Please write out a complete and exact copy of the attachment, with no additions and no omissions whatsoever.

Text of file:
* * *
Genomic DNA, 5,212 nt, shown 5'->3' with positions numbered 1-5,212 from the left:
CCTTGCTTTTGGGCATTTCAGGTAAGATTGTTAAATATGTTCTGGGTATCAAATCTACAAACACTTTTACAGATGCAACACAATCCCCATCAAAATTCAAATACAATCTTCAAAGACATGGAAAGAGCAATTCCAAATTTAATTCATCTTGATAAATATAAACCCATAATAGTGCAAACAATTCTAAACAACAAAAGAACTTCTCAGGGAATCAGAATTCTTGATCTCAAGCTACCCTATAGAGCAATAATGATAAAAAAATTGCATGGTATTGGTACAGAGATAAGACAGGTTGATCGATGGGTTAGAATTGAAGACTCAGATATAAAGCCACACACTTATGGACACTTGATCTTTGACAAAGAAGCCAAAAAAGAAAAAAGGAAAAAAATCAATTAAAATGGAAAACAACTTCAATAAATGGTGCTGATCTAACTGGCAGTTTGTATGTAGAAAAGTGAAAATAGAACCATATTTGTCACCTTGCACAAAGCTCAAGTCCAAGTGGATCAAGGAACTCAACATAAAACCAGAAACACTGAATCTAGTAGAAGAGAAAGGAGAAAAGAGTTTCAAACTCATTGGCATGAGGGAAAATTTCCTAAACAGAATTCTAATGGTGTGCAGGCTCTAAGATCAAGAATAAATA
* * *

Genomic DNA, 5,212 nt, shown 5'->3' with positions numbered 1-5,212 from the left:
CCTTGCTTTTGGGCATTTCAGGTAAGATTGTTAAATATGTTCTGGGTATCAAATCTACAAACACTTTTACAGATGCAACACAATCCCCATCAAAATTCAAATACAATCTTCAAAGACATGGAAAGAGCAATTCCAAATTTAATTCATCTTGATAAATATAAACCCATAATAGTGCAAACAATTCTAAACAACAAAAGAACTTCTCAGGGAATCAGAATTCTTGATCTCAAGCTACCCTATAGAGCAATAATGATAAAAAAATTGCATGGTATTGGTACAGAGATAAGACAGGTTGATCGATGGGTTAGAATTGAAGACTCAGATATAAAGCCACACACTTATGGACACTTGATCTTTGACAAAGAAGCCAAAAAAGAAAAAAGGAAAAAAATCAATTAAAATGGAAAACAACTTCAATAAATGGTGCTGATCTAACTGGCAGTTTGTATGTAGAAAAGTGAAAATAGAACCATATTTGTCACCTTGCACAAAGCTCAAGTCCAAGTGGATCAAGGAACTCAACATAAAACCAGAAACACTGAATCTAGTAGAAGAGAAAGGAGAAAAGAGTTTCAAACTCATTGGCATGAGGGAAAATTTCCTAAACAGAATTCTAATGGTGTGCAGGCTCTAAGATCAAGAATAAATA